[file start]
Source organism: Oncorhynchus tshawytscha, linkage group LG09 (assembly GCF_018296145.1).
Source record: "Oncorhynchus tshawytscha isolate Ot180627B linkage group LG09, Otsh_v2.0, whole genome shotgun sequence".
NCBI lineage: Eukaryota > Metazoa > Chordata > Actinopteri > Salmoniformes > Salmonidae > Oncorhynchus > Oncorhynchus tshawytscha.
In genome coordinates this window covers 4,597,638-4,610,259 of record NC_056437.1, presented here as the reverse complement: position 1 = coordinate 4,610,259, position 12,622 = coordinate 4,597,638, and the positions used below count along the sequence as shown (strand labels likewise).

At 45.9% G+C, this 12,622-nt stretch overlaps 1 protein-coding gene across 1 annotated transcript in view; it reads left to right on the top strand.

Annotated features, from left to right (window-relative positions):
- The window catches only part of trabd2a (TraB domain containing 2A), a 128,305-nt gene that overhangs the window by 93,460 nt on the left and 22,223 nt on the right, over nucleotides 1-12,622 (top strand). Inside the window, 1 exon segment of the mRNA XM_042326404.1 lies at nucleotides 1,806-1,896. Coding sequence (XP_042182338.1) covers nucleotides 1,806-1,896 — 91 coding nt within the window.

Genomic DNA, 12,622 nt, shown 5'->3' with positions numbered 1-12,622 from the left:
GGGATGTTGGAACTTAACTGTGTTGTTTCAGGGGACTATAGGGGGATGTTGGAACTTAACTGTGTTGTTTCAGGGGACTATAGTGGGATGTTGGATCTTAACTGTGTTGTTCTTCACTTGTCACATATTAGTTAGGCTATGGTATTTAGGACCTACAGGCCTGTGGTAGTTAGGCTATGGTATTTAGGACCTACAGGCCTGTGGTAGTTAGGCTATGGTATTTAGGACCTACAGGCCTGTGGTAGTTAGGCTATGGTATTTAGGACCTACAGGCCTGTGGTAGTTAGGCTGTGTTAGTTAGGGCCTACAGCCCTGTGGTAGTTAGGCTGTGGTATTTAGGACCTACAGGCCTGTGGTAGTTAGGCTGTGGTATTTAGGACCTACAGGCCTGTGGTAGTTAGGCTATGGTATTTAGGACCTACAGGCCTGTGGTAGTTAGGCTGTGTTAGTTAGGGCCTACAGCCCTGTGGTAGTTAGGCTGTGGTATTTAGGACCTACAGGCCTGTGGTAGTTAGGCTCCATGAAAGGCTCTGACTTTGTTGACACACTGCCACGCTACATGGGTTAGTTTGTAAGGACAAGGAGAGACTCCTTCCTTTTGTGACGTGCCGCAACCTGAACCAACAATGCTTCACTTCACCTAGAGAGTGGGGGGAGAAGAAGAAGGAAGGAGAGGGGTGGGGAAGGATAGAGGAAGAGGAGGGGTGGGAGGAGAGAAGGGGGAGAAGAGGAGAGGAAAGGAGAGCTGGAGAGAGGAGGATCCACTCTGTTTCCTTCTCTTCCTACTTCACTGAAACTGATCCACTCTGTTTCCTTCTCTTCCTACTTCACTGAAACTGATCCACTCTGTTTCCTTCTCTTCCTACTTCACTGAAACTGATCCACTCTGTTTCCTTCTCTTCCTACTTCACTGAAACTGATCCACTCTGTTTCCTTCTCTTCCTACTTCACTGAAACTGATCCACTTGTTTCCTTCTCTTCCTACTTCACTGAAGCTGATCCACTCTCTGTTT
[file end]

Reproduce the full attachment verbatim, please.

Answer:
Source organism: Oncorhynchus tshawytscha, linkage group LG09 (assembly GCF_018296145.1).
Source record: "Oncorhynchus tshawytscha isolate Ot180627B linkage group LG09, Otsh_v2.0, whole genome shotgun sequence".
NCBI lineage: Eukaryota > Metazoa > Chordata > Actinopteri > Salmoniformes > Salmonidae > Oncorhynchus > Oncorhynchus tshawytscha.
In genome coordinates this window covers 4,597,638-4,610,259 of record NC_056437.1, presented here as the reverse complement: position 1 = coordinate 4,610,259, position 12,622 = coordinate 4,597,638, and the positions used below count along the sequence as shown (strand labels likewise).

At 45.9% G+C, this 12,622-nt stretch overlaps 1 protein-coding gene across 1 annotated transcript in view; it reads left to right on the top strand.

Annotated features, from left to right (window-relative positions):
- The window catches only part of trabd2a (TraB domain containing 2A), a 128,305-nt gene that overhangs the window by 93,460 nt on the left and 22,223 nt on the right, over nucleotides 1-12,622 (top strand). Inside the window, 1 exon segment of the mRNA XM_042326404.1 lies at nucleotides 1,806-1,896. Coding sequence (XP_042182338.1) covers nucleotides 1,806-1,896 — 91 coding nt within the window.

Genomic DNA, 12,622 nt, shown 5'->3' with positions numbered 1-12,622 from the left:
GGGATGTTGGAACTTAACTGTGTTGTTTCAGGGGACTATAGGGGGATGTTGGAACTTAACTGTGTTGTTTCAGGGGACTATAGTGGGATGTTGGATCTTAACTGTGTTGTTCTTCACTTGTCACATATTAGTTAGGCTATGGTATTTAGGACCTACAGGCCTGTGGTAGTTAGGCTATGGTATTTAGGACCTACAGGCCTGTGGTAGTTAGGCTATGGTATTTAGGACCTACAGGCCTGTGGTAGTTAGGCTATGGTATTTAGGACCTACAGGCCTGTGGTAGTTAGGCTGTGTTAGTTAGGGCCTACAGCCCTGTGGTAGTTAGGCTGTGGTATTTAGGACCTACAGGCCTGTGGTAGTTAGGCTGTGGTATTTAGGACCTACAGGCCTGTGGTAGTTAGGCTATGGTATTTAGGACCTACAGGCCTGTGGTAGTTAGGCTGTGTTAGTTAGGGCCTACAGCCCTGTGGTAGTTAGGCTGTGGTATTTAGGACCTACAGGCCTGTGGTAGTTAGGCTCCATGAAAGGCTCTGACTTTGTTGACACACTGCCACGCTACATGGGTTAGTTTGTAAGGACAAGGAGAGACTCCTTCCTTTTGTGACGTGCCGCAACCTGAACCAACAATGCTTCACTTCACCTAGAGAGTGGGGGGAGAAGAAGAAGGAAGGAGAGGGGTGGGGAAGGATAGAGGAAGAGGAGGGGTGGGAGGAGAGAAGGGGGAGAAGAGGAGAGGAAAGGAGAGCTGGAGAGAGGAGGATCCACTCTGTTTCCTTCTCTTCCTACTTCACTGAAACTGATCCACTCTGTTTCCTTCTCTTCCTACTTCACTGAAACTGATCCACTCTGTTTCCTTCTCTTCCTACTTCACTGAAACTGATCCACTCTGTTTCCTTCTCTTCCTACTTCACTGAAACTGATCCACTCTGTTTCCTTCTCTTCCTACTTCACTGAAACTGATCCACTTGTTTCCTTCTCTTCCTACTTCACTGAAGCTGATCCACTCTCTGTTT